Best Gardening Tools for Your Yard
No matter the size of your yard or garden, every homeowner needs a few basic gardening tools to manage their outdoor space. Manual tools such as shovels, pruners, and wheelbarrows are a requirement to effectively maintain your yard and garden. Larger yards will benefit from motorized equipment such as lawn mowers and hedgers.
Load up your garage with tools such as wheelbarrows, hoses, shovels, spades and hand trowel.
For more, learn which tools best match with your gardening style in this Garden Club article
Wheelbarrows save your back and knees from the strain of heavy lifting, and speed up big projects by easily transporting large quantities of supplies across the yard in one trip.
They traditionally have one wheel in the front and two stabilizing legs in the back, and are pushed in front of the user. The single wheel makes them very easy to manipulate around bumpy terrain of your yard, but they must be tipped down at an angle, making the interior unstable.
Yard carts are typically more stable and look like a wagon, often featuring removable sides. They have a rectangular frame with a flat bottom, four wheels, and a handle that is pulled behind the user. Use a yard cart to transport items that must remain stable during transportation.
A hose will allow you to knock out all of your watering duties quickly and conveniently – no need to lug a watering can around your backyard, going from plant to plant. Soaker hoses can be arranged on the ground around any plants that need consistent watering so that they can receive constant care.
A basic shovel is an absolute necessity for everyone with a yard. Shovels are great for digging most materials you’ll encounter in your yard or garden, as well as breaking up and turning over soil and compost. They have a bowl-shaped blade with a rounded edge, and often the other end of the blade is flattened to provide gardeners a spot to place their foot when using body weight to push the shovel into the ground.
Spades are designed for projects requiring quick and smooth slicing through tough soil or roots. They have a flat blade with a straight edge, making them ideal for edging projects. Their shorter, knee-length handles make them easier to manipulate than shovels.
For smaller projects in elevated garden beds, container gardens, or just working with house plants, a hand trowel is a convenient must-have. Basically a miniaturized shovel, a hand trowel is designed for small, precise work. Use this for small planting projects and shallow digging.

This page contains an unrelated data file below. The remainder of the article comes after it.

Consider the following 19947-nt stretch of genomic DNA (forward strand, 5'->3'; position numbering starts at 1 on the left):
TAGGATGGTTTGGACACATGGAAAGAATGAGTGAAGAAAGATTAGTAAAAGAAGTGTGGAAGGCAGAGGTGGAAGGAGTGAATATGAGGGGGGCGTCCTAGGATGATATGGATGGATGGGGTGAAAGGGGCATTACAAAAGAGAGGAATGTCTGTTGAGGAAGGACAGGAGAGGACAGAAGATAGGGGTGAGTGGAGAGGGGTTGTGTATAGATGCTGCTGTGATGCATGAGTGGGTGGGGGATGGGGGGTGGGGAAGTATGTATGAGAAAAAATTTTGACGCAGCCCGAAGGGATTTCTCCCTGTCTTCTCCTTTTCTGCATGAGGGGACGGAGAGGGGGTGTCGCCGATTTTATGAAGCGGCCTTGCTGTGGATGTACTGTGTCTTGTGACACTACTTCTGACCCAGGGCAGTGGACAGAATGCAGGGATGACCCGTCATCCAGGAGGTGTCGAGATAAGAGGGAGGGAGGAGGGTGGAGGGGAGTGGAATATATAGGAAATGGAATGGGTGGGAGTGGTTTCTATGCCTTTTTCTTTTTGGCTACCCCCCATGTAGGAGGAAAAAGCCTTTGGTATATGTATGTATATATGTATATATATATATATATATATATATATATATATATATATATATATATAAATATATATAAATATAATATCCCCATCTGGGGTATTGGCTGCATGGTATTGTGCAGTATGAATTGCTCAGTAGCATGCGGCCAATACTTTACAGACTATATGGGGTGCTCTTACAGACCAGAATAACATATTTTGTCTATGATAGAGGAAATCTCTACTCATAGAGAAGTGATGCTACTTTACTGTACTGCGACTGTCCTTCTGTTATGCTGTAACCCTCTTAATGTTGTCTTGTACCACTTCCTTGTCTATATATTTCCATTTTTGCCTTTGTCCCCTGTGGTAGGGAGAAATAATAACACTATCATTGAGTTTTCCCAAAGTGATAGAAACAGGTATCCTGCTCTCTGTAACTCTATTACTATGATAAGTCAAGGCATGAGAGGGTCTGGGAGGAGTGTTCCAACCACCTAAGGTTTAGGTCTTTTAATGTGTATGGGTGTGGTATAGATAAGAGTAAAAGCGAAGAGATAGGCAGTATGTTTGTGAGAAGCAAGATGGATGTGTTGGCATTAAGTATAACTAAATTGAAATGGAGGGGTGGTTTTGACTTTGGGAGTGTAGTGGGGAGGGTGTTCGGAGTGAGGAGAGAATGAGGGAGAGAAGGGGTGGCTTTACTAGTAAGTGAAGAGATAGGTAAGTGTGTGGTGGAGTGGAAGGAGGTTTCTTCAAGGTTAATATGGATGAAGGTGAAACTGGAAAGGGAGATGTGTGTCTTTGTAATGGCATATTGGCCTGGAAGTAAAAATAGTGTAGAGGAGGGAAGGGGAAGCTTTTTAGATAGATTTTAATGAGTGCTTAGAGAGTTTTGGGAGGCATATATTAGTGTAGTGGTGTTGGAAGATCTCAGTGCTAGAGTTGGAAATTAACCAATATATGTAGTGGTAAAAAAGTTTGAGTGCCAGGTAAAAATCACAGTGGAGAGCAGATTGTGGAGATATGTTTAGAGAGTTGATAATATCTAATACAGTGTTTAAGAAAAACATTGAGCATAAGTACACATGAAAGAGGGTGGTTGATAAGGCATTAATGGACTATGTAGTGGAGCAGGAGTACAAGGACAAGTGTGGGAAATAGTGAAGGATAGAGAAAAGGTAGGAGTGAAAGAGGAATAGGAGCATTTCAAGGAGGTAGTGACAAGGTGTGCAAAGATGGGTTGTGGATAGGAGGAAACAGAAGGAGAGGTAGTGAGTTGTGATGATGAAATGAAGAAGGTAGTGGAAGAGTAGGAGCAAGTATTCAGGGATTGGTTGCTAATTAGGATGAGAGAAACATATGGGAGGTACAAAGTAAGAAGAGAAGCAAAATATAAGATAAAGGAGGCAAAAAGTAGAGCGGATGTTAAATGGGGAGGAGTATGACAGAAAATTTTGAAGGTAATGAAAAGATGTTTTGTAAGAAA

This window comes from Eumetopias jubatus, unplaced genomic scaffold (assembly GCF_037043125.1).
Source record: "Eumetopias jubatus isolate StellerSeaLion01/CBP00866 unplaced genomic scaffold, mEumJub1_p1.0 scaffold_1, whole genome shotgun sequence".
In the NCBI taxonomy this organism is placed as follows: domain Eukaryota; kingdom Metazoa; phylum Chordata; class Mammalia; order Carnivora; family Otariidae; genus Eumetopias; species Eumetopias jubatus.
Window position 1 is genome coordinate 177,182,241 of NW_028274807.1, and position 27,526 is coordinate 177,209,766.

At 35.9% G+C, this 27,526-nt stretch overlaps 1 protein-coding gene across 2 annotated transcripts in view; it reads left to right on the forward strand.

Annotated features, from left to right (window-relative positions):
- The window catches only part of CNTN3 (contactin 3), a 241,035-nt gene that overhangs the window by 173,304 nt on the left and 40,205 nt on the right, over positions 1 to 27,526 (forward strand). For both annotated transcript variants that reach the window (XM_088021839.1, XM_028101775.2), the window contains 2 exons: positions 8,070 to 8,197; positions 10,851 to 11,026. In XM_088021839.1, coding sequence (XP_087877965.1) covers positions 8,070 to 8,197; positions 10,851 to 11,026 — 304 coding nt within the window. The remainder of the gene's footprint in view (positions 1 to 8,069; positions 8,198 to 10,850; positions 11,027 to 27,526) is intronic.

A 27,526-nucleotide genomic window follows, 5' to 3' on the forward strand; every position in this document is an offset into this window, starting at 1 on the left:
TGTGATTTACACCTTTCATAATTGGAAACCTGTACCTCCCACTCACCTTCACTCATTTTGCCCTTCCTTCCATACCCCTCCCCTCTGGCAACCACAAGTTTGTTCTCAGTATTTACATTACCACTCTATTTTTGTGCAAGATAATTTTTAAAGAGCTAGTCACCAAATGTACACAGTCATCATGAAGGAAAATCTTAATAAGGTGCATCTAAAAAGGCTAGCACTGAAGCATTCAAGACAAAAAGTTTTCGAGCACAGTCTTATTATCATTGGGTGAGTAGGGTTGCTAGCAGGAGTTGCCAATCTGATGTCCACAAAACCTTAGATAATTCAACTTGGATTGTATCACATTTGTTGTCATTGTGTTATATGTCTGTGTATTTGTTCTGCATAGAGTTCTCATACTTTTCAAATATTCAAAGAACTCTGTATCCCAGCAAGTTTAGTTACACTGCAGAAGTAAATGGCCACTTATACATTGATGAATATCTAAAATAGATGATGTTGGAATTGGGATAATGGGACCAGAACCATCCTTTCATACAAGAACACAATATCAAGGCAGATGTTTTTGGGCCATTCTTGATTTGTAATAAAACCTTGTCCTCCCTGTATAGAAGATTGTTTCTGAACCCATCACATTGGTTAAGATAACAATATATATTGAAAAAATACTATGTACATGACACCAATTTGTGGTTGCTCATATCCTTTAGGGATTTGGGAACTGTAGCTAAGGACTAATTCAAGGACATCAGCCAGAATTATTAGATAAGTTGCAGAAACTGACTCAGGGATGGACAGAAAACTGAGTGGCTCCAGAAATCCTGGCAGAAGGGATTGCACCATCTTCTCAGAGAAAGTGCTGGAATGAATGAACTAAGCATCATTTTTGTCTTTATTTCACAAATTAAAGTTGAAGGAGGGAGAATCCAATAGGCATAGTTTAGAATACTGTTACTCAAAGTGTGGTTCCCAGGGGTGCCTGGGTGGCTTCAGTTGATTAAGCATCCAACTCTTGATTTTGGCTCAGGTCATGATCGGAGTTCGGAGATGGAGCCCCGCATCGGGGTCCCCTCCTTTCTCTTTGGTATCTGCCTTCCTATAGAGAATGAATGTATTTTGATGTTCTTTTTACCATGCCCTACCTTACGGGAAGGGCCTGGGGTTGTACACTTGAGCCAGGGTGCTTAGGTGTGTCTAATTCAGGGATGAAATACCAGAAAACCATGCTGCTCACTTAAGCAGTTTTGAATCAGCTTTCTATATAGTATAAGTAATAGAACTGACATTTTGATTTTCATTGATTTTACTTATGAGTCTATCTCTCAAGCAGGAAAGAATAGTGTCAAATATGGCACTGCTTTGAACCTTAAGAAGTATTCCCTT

For small, precise trimming and pruning needs, get a pair of handheld pruners. Able to cut branches or limbs up to 1 inch in diameter with minimal exertion, pruners are designed for one-hand use and are spring-loaded. Most lock closed for safe storage.
Like a hand trowel, a hand cultivator is a handheld tool ideal for smaller gardening needs. This multi-pronged tool will easily break up tough soil and loosen compacted dirt and gravel.
For projects that require precision, invest in a pair of shears. Shears operate like scissors with long, straight blades, and are designed for two-handed use. They can delicately prune with little leverage, but are not ideal for cutting that requires strength, as their long blades are designed more for speed. These are most commonly used for shaping hedges.
Loppers are long-handled pruners with curved blades designed to cut branches up to 2 inches in diameter. Anvil loppers are built for strength with one stationary blade that digs into the unwanted branch, while the other moves to slice it. Bypass loppers operate like scissors in that both blades move for a smooth cut.
Rakes can be used to help maintain a clean garden by easily collecting unwanted debris and smoothing down soil, sand, or small pebbles. Garden rakes are lightweight with long, flexible tines, which allow them to easily brush out debris collected in shrubbery or other hard to clean locations. They are usually made of sturdy plastic or flexible steel.
Landscaping rakes have short, firm tines with no flexibility. They are designed for jobs that require moving more sturdy debris such as pebbles or mulch and can be used to break up hard, compacted soil and spread the material evenly.
Don’t underestimate the importance of a quality pair of garden gloves. Choose the style of glove based upon the type of yard work you’ll most frequently be doing. For container gardening with plants without thorns and other low-impact tasks, cloth gloves will be sufficient to protect you. For projects that require handling thorny roses, rough tree bark, or any other plant that could injure you, get gloves with a thick rubber or leather layer for protection.
Tough work gloves are best for projects that require heavy lifting or handling tools that require any force. Thick leather work gloves will provide a good grip and protect you from blisters and more serious injuries.